Cross-Country Skiing and Snowshoeing
You’ll feel as though you’ve discovered the ultimate skinny skis paradise when you hit the cross-country trails here. Groomed nightly for skate and classic skiing, the Rendezvous Ski Trails offer more than 30 kilometers of rolling terrain that ranges from easy to most difficult. The trails leave from the intersection of Geyser Street and Obsidian Avenue. You can’t miss the giant ranch-style trail sign. Snowshoers can hike alongside the groomed area. For a dog friendly trail, hit Boundary Ski and Snowshoe Trail, an out-and-back 7-mile stretch along Yellowstone’s boundary. Ski into the park on the Riverside Ski Trail that follows the Madison River and look for trumpeter swans, as well as bison and elk. For the ultimate skinny ski fest, attend the fabulous Yellowstone Ski Festival that has taken place during Thanksgiving week for more than 20 years. Clinics, an indoor expo, races and more await for the whole family.
There’s a reason why so many people flock to West Yellowstone, Mont., to snowmobile. With 400 miles of groomed trails accessible from town, you could spend a week snowmobiling in the national forest here and barely scratch the surface. Every night, crews head out to groom the trails, so those perfect corduroy lines etched in the snow are ready for you the following morning.
There are trails for everyone from beginners to experts, so stop in one of the snowmobile rental companies in town to find the trail that fits your ability. Otherwise, skip the guesswork and logistics and hire a West Yellowstone snowmobile guide. You’ll benefit from their insider knowledge of the terrain.
Interested in snowmobiling in Yellowstone? Unless you go on a guided tour, you’ll need a permit to get in. Apply for a permit in August through a park lottery system at www.recreation.gov or 877-444-6777. Otherwise, go with a guide.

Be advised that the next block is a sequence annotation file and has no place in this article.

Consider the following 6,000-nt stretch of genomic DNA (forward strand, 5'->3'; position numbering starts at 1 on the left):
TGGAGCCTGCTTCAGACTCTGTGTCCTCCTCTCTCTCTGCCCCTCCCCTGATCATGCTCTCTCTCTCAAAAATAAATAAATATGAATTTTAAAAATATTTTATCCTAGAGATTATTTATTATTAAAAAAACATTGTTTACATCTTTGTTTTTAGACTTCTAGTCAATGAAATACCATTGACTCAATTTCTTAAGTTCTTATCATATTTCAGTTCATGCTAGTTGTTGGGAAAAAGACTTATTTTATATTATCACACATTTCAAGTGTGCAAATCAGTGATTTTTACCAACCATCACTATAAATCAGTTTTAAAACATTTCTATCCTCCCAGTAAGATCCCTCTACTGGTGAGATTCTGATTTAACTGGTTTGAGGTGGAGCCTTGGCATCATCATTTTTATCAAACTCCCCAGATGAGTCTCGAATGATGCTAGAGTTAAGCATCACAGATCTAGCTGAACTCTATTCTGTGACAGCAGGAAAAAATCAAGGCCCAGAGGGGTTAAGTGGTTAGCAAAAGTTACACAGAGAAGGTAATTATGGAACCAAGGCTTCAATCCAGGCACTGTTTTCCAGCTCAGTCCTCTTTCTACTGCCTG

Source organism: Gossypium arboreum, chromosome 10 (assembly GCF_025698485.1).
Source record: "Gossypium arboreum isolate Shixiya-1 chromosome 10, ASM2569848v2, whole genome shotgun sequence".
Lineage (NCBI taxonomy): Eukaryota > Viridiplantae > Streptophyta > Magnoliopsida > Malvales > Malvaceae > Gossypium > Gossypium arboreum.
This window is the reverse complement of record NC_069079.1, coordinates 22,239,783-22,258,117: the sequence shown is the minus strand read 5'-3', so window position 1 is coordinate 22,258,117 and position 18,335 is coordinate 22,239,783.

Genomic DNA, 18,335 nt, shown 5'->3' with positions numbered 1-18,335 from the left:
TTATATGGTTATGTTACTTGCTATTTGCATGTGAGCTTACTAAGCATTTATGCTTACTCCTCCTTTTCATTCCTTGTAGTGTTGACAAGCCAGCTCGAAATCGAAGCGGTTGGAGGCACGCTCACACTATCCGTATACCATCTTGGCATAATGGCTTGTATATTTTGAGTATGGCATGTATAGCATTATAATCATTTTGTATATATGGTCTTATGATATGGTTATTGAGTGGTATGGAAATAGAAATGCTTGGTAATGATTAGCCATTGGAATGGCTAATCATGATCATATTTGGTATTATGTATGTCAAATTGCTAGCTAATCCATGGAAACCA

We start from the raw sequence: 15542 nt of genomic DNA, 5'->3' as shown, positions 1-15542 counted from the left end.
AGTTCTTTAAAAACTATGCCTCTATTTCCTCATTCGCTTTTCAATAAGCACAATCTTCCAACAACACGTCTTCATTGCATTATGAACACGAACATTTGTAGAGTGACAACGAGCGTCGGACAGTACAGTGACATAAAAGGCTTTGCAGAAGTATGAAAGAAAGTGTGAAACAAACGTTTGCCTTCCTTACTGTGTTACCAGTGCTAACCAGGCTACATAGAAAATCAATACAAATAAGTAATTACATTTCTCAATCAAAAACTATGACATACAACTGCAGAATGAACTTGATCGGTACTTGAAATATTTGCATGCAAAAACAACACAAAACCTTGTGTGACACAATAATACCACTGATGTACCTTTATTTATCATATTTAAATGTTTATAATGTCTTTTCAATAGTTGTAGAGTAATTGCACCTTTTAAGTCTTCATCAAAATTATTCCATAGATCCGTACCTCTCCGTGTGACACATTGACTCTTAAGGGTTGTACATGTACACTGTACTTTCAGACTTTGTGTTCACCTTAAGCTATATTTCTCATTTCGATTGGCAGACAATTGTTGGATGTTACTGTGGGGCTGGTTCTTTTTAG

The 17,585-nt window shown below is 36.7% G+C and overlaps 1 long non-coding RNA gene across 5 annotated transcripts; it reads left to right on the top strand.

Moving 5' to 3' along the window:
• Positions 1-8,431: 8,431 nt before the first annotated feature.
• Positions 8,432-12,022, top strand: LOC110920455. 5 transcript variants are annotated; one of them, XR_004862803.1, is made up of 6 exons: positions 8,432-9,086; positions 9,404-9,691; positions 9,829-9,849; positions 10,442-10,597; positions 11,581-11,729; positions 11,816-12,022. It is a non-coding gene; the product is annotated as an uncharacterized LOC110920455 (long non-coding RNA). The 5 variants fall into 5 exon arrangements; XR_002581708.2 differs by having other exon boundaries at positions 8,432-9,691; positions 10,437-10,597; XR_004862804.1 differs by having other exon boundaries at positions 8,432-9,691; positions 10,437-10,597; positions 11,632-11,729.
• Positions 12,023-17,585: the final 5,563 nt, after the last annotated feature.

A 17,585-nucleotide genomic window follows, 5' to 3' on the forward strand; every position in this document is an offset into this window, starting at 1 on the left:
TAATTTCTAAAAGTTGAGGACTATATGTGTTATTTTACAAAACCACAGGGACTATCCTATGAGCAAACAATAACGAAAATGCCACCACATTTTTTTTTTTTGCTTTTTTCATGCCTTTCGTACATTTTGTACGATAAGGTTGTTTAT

See Grizzlies and a Movie
Guess what? You can see a grizzly bear in West Yellowstone in the winter, despite the fact that all of Yellowstone’s grizzlies are hibernating. Head to the Grizzly and Wolf Discovery Center, a nonproft wildlife educational and research park at 201 S. Canyon St., in West Yellowstone. The seven resident bears arrived in West Yellowstone after becoming nuisance bears where they lived by damaging property in search of food or becoming aggressive toward people. Rather than be killed, the bears were brought to the center to serve as ambassadors for grizzlies in the wild. You can also see five wolves, all of whom were born in captivity and moved to the center after the facility in which they were born could not house them.
When you get back to town, head to the Yellowstone Giant Screen where you can see the movie Yellowstone or another feature film projected on a six-story high screen.
Ride a Snowcoach
The only way into Yellowstone National Park through the West Entrance in winter is by snowcoach, snowmobile, skis or snowshoes. No private vehicles are allowed in. Don’t miss the magical opportunity to explore the park via snowcoach.
Outfitted with super large tires that float on the unplowed roads, snowcoaches allow you to see Yellowstone’s wildlife and natural beauty up-close. The only traffic you’ll experience may be a bison jam or passing snowmobiles. Vehicles are comfortable, outfitted with large windows and seat between 8-12 passengers.
You can sign up for a variety of tours that can last up to seven hours. See Old Faithful, Grand Canyon of the Yellowstone or work with a guide to create a custom tour. Bring your own sack lunch, snacks and hydrating drinks to enjoy as you tour.
For a family winter sample back in West Yellowstone, check out the Kids ’N’Snow weekend events.
Learn more by stopping in at the West Yellowstone Chamber of Commerce, 30 Yellowstone Ave, or by visiting destinationyellowstone.com.